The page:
Lauderdale County Schools is pleased to announce that Halls Elementary has been identified as a Level 5 value-added school for academic progress in 2017-2018. This is the highest value-added ranking that a school can receive for student progress. Schools in Tennessee receive a 1-5 score designation for overall value-added growth with 5 being the highest score. The results from all tested subjects for all grade levels within a school are combined into a composite score. Any school receiving a 3 is considered as having made a year’s worth of progress. The score of 4 is considered above expectations and a score of 5 is designated as significantly above expectations.
As data from the 2017-2018 TNReady state assessments is released, schools and districts across Tennessee are busy reviewing data and making preparations for this year’s state assessments. Schools and districts receive an overwhelming amount of data to sort through to make meaning of student learning. There are two main metrics that are used to evaluate student learning in Tennessee; value-added growth and achievement.
- Measures a student's performance at one single point in time
- Is highly correlated with a student's age or development (demographics)
- Compares student performance to a set of standards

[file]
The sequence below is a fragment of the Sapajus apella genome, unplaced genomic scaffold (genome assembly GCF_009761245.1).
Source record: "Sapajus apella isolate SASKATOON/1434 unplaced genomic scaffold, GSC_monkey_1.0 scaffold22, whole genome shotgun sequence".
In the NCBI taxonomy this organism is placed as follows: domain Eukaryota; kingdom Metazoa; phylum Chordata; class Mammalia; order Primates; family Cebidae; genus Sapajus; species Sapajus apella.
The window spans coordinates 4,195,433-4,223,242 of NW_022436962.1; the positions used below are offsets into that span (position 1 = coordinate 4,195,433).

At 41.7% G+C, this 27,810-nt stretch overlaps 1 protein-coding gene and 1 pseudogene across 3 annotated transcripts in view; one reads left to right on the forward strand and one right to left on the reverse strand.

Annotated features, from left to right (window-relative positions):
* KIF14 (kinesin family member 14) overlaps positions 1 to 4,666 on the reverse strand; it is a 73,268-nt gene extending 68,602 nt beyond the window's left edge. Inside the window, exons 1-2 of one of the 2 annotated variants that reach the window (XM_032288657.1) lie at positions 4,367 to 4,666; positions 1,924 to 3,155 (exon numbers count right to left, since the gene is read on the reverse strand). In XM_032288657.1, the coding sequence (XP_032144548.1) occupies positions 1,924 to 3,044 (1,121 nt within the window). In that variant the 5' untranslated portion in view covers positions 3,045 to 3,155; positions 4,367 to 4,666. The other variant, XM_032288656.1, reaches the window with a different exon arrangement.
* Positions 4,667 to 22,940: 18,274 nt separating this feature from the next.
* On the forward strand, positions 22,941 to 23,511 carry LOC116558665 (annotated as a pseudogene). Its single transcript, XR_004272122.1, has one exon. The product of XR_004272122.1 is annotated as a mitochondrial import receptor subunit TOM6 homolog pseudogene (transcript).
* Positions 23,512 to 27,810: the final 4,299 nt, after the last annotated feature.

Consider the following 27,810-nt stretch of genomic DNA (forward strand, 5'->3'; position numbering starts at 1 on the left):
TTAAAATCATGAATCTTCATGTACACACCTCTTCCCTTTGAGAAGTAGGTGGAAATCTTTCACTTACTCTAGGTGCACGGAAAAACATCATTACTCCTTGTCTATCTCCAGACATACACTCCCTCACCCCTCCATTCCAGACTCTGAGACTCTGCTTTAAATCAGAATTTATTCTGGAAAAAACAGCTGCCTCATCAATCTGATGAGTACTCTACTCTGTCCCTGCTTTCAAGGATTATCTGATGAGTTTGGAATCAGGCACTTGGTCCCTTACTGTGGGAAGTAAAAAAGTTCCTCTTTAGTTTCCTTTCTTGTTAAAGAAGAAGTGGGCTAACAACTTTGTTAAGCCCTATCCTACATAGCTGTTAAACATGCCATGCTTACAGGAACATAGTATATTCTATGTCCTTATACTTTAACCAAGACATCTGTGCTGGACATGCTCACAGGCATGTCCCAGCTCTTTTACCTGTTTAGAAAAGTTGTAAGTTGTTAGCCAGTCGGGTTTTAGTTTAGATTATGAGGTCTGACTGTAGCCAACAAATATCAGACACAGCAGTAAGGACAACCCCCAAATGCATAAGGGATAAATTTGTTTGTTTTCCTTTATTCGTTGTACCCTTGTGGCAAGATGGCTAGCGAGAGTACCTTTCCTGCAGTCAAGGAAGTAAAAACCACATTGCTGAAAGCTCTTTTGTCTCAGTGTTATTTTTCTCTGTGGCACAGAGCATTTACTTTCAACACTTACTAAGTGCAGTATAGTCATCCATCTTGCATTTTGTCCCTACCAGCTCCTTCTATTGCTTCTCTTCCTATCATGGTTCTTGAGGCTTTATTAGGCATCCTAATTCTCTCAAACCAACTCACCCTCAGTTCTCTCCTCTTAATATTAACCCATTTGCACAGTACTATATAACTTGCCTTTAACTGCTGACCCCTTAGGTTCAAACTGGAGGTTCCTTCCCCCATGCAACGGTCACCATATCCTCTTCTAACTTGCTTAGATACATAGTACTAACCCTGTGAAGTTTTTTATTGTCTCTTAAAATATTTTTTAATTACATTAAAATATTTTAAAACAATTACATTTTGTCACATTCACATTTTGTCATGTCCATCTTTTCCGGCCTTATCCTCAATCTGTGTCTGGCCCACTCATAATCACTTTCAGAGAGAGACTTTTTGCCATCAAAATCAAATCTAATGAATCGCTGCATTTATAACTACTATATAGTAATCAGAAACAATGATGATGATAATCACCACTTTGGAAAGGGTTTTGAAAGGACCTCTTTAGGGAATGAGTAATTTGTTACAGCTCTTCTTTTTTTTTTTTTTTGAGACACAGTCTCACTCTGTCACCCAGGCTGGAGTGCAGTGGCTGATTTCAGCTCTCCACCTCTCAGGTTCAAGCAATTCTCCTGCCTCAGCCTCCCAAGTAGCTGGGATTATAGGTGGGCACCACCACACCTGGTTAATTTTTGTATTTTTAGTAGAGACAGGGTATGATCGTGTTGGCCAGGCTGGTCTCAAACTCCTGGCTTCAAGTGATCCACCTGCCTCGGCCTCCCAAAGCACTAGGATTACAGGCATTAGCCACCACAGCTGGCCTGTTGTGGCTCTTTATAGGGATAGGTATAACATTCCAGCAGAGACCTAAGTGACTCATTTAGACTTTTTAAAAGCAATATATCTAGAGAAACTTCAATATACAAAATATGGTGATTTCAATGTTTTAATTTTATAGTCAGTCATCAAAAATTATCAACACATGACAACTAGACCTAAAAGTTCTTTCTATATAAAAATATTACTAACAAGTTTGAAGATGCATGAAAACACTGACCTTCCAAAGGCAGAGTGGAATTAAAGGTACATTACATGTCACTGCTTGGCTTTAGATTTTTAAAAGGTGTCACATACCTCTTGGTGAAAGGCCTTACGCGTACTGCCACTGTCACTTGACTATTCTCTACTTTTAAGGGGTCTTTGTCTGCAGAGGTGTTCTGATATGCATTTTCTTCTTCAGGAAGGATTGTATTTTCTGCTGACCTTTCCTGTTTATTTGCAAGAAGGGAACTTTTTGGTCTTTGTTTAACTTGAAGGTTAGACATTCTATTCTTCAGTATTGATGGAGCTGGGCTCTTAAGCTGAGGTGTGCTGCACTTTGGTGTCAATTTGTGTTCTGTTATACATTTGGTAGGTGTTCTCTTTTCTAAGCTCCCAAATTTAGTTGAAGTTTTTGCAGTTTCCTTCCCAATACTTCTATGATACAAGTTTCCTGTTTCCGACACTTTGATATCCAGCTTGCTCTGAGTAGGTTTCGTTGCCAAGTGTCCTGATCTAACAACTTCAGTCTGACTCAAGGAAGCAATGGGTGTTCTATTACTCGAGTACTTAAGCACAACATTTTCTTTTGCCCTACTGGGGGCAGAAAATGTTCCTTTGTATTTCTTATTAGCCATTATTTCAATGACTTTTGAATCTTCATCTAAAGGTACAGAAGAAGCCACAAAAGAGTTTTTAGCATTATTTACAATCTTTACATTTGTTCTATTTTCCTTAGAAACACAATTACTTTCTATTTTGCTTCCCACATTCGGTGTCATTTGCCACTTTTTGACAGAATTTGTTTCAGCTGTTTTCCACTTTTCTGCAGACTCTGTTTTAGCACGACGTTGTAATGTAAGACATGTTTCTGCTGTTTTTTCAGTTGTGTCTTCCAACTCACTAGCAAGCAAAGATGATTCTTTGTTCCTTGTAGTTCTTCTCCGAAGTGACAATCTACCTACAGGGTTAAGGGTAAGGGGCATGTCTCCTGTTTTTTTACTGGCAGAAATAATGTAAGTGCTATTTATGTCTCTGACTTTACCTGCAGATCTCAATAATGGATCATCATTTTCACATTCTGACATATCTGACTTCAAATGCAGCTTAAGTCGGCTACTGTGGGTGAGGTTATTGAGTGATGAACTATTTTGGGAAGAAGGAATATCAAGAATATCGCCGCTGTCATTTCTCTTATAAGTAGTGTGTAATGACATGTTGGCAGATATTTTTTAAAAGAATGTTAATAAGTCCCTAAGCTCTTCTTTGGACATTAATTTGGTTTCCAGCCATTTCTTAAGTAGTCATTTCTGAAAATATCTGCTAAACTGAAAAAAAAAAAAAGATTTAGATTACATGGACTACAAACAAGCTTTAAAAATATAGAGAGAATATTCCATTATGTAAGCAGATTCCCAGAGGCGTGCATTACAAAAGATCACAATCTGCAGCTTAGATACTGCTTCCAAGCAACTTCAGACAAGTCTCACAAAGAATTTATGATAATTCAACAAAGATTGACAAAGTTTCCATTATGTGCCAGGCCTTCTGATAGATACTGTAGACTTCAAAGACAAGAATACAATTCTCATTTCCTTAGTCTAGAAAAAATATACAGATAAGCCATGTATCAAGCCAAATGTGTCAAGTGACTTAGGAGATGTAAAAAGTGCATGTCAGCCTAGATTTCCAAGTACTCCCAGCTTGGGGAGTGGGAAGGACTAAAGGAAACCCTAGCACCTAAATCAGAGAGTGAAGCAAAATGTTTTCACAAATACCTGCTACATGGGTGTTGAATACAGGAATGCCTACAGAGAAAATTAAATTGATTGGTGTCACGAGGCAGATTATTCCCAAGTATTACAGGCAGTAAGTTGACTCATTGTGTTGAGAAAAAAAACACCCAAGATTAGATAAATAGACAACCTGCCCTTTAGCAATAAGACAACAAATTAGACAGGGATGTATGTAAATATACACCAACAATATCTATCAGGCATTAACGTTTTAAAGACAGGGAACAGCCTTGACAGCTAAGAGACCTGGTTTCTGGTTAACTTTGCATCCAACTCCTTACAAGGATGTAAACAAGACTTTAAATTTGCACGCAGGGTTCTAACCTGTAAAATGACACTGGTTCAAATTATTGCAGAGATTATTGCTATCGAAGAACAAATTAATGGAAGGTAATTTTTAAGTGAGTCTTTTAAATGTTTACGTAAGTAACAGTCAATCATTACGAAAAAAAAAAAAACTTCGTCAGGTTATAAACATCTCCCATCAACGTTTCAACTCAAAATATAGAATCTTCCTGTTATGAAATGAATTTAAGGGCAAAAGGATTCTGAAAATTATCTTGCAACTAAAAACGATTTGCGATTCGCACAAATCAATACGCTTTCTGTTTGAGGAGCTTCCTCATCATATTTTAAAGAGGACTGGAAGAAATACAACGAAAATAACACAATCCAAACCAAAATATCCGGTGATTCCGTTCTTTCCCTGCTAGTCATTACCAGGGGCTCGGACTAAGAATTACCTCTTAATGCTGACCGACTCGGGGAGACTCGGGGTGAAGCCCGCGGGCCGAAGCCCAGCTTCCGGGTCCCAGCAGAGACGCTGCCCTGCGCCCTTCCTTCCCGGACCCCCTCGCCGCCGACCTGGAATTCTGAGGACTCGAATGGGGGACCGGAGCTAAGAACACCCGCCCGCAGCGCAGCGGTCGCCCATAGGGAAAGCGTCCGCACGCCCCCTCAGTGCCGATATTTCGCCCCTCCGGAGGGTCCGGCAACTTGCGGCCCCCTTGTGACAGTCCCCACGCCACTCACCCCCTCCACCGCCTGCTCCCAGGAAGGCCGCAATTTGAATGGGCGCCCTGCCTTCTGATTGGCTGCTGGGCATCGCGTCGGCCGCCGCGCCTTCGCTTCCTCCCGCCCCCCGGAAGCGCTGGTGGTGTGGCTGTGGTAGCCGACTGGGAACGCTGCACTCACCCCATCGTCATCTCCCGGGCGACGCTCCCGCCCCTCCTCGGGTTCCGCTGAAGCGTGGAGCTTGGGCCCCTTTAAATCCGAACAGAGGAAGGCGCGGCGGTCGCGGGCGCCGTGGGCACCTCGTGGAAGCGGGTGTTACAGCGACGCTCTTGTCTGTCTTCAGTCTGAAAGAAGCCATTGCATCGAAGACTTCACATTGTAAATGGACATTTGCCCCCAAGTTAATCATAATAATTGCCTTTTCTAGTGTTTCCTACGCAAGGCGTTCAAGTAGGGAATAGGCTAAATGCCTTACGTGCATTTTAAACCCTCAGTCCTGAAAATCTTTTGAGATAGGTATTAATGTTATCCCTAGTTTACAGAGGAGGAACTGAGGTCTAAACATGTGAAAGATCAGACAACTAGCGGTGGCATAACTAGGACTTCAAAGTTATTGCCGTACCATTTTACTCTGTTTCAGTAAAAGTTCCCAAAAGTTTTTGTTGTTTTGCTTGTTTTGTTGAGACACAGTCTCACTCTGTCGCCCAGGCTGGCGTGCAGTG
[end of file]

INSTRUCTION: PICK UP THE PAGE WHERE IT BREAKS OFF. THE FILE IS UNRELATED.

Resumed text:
- Is critical to a student's post-secondary opportunities
Value – Added Growth (TVAAS)
- Measures a student's growth across time; i.e., across years
- Is not related to a student's age or development (demographics)
- Compares student performance to his/her own prior performance
- Is critical to ensuring a student's future academic success
Value-added (TVAAS) is a statistical analysis used to measure the impact of districts, schools and teachers on the academic growth rates of groups of students from year-to-year. The Tennessee Value-Added Assessment System measures student academic growth year over year, regardless of whether students are proficient on the state assessment. In calculating a TVAAS score, a student’s performance is compared relative to the performance of his or her peers who have performed similarly on past assessments. By measuring students' academic achievement AND growth, schools and districts have a more comprehensive picture of their own effectiveness in raising student achievement.
Because students’ performance is compared to that of their peers, and because their peers are moving through the same standards and assessment transitions at the same time, any drops in proficiency during these transitions have no impact on the ability of teachers, schools, and districts to earn strong TVAAS scores. Transitions to higher standards and expectations do not change the fact that we still want students to make a full year’s worth of growth, relative to their peers who are all experiencing the same transition.
These results underscore the urgent and important work we have in front of us as we transition to more rigorous standards that ultimately ensure postsecondary and workforce readiness. While we see some bright spots in growth and achievement, the entire school district is committed to continuing the work of improving academic outcomes in all grades and across all subjects for our students each and every year.